Carbon Capture

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Carbon sequestration is an approach to mitigate global warming by trapping carbon dioxide emitted from power plants in underground sites. It is a new technology with uncertain benefits and very little experimentation into. Australia's pioneering of this underground carbon storage facility will certainly be beneficial to further studies in this area.
Australia's first underground carbon storage facility has opened in the southern state of Victoria.

The geo-sequestration plant, the only one in the Southern hemisphere, will capture CO2 from a power station and store it 2km below the surface.

Researchers believe the pilot scheme will help Australia make deep cuts to its greenhouse gas emissions.

Environmentalists, though, are not convinced that the technology is appropriate.

'Very significant'

Australia's new carbon "tomb" lies in an old gas field near the town of Warrnambool, west of Melbourne.

Under this type of geo-sequestration, CO2 (carbon dioxide) from power plants is compressed into a liquid and pumped underground.

Several years of testing have convinced scientists that the site in southern Australia will be able to safely absorb 100,000 tonnes of greenhouse gases.

Rock formations have been described as giant sponges that will soak up the CO2. The hope is that the dense fluid will remain locked away indefinitely.

One of the project's chief architects, Dr Peter Cook, says the technology will be carefully scrutinised.

"What we'll have is probably the most comprehensive monitoring programme for stored CO2 anywhere in the world," he said.

"It will also be one of the largest pilot projects in the world.

"It's a very, very significant project even by world standards and we're having a number of international groups who'll be working with us as part of this experiment.

"So, it will be the first real test of geo-sequestration under Australian conditions."

The scheme has the support of the Australian government and the country's powerful coal industry, which is looking at ways to secure a greener future.

A senior chemical engineer has told the BBC that geo-sequestration should be an effective way to curb CO2 emissions if leaks from underground storage areas can be avoided.

There is a warning, though, that this controversial process is expensive.

Environmental groups believe it has too many unknowns.

They have insisted that the money spent on the Victorian project should have been allocated to proven technologies, such as solar and wind power.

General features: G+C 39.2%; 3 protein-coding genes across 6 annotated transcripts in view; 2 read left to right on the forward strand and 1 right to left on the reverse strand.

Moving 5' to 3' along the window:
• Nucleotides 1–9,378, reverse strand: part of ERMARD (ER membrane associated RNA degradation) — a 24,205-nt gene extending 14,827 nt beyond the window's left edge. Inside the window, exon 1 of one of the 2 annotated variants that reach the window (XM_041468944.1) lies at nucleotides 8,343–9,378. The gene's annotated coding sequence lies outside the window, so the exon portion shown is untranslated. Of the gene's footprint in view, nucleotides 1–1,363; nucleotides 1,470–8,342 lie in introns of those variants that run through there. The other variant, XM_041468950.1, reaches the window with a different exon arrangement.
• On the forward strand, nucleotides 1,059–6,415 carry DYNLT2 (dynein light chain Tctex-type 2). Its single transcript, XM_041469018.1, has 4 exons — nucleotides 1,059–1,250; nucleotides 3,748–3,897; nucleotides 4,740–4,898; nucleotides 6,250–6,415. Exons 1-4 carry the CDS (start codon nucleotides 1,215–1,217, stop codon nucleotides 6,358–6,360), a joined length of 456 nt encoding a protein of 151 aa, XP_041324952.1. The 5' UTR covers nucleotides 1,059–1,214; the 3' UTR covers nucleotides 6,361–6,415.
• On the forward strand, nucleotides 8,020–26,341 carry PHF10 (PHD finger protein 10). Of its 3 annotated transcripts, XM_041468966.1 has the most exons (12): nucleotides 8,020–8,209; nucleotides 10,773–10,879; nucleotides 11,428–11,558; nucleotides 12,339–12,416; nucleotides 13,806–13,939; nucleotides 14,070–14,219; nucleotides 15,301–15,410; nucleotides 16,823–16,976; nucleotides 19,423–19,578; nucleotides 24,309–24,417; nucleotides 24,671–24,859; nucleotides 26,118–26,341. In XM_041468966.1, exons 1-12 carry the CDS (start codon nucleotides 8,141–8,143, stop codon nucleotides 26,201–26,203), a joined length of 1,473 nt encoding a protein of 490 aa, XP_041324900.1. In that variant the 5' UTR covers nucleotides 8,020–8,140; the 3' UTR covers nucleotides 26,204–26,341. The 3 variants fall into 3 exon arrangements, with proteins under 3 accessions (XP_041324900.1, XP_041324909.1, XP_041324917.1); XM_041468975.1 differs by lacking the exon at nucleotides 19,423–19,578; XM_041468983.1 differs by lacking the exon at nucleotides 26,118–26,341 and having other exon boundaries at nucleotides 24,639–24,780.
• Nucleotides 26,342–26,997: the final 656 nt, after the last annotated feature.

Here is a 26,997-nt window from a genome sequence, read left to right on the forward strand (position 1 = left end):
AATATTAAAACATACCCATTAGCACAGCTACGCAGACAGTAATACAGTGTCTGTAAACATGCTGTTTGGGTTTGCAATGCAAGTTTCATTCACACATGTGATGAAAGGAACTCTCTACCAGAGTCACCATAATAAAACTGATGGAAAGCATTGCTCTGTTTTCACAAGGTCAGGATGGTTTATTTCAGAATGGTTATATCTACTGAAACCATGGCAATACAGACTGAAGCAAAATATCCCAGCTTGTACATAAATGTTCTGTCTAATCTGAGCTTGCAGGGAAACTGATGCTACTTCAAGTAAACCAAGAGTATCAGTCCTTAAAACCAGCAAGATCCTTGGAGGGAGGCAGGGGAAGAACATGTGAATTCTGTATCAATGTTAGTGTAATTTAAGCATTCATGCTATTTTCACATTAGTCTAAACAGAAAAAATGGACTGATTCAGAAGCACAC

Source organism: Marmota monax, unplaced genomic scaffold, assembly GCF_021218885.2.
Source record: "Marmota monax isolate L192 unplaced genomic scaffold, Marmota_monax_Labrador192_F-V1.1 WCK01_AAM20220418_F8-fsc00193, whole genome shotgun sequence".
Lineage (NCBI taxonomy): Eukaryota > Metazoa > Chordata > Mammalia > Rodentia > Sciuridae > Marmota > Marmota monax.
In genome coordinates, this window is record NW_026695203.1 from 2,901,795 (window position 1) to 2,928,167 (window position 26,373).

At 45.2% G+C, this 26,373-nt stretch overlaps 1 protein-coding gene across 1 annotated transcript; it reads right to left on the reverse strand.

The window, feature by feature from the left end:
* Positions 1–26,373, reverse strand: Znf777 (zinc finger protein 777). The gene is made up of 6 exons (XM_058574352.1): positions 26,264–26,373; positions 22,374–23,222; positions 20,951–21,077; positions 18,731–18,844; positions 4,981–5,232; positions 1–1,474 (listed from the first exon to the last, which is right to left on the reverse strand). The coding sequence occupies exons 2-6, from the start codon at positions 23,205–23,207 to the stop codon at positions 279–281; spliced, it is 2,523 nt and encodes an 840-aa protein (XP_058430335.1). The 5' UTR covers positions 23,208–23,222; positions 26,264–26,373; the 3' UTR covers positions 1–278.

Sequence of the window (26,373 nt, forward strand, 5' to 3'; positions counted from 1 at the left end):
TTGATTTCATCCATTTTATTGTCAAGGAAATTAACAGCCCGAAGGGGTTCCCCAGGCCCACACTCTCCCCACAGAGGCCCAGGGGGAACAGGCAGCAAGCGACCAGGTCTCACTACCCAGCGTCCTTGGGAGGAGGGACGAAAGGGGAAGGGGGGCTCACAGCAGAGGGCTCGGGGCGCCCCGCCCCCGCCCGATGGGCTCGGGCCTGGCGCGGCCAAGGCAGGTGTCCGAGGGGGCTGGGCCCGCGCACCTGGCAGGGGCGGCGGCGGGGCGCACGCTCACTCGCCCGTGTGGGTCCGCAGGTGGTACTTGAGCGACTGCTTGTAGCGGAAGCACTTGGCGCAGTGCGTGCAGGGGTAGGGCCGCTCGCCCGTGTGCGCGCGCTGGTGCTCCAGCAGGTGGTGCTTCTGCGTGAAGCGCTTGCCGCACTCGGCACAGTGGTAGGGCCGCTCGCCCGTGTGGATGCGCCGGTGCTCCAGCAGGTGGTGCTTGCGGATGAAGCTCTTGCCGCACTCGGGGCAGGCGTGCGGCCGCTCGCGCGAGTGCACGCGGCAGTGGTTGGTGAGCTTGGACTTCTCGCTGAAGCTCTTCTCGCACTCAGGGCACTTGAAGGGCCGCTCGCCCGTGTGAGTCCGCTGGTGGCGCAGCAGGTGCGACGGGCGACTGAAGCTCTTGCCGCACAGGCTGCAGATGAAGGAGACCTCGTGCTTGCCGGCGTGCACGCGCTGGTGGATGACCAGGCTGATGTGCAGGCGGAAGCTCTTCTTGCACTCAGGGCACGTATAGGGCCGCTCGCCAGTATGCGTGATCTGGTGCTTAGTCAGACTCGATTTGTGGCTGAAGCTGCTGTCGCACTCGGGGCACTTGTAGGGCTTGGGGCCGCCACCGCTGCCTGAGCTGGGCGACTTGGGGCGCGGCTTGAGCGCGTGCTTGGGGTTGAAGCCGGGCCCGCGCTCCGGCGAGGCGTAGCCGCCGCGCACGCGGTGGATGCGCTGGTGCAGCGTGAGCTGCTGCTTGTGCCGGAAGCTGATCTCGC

Fossil fuel dependency
While carbon sequestration solves the problem of carbon emissions into the atmosphere, it certainly will not aid in reducing the fossil fuel dependency of nations. In fact, it threatens to exacerbate the problem.

Not only does it not reduce the fossil fuels consumed, but it also requires additional fossil fuels to power the process of sequestering the carbon dioxide. Estimates are at 11-41%, an amount that is unlikely to decrease much.

Thus in reality, carbon capture may be a technology that helps combat global warming, but it still doesn't deal with another equally pressing problem -- the depletion of natural resources.

There is really no point investing in new technology that is inherently dependent on natural resources if these natural resources are going to deplete soon. Such money can be better invested in renewable energy such as solar or wind technology.

What about the rising oil price and the unstable Gulf region? If these power plants depend on oil, the problem could be even more disastrous. The rising oil price is the result of excessive demand, something an energy intensive activity like carbon sequestration would certainly contribute to. If economic instability is the goal, then by all means, convert to carbon sequestration. But if it is to be shunned, then the choice is clear -- stick to renewable energy.

Geographic limitations
Another problem with this technology is that it can only be used where there are appropriate carbon "tombs" that can hold the carbon dioxide safely and that can be used for a sufficiently long time such that the initial costs are covered. Yet, can such carbon "tombs" be found anywhere and everywhere? Oil and gas fields, saline formations, unminable coal seams, and saline-filled basalt formations have been suggested as storage sites. For countries, or specific regions within these countries to be precise, that lack such storage sites, does it then mean that this technology is useless?

Some have also suggested ocean storage. The problem with this is two-fold. Firstly, CO2 causes the acidity of the water to change, killing many ocean organisms. Secondly, dissolved CO2 would eventually equillibrate with the atmosphere, so the storage would not be permanent. Landlocked countries aside, this isn't an ideal solution either.

With so many geographical limitations, carbon capture really doesn't sound too ideal to me.

On a side note, Singapore's was beaten flat by Australia in the pioneering game. Eat that Lee Kuan Yew.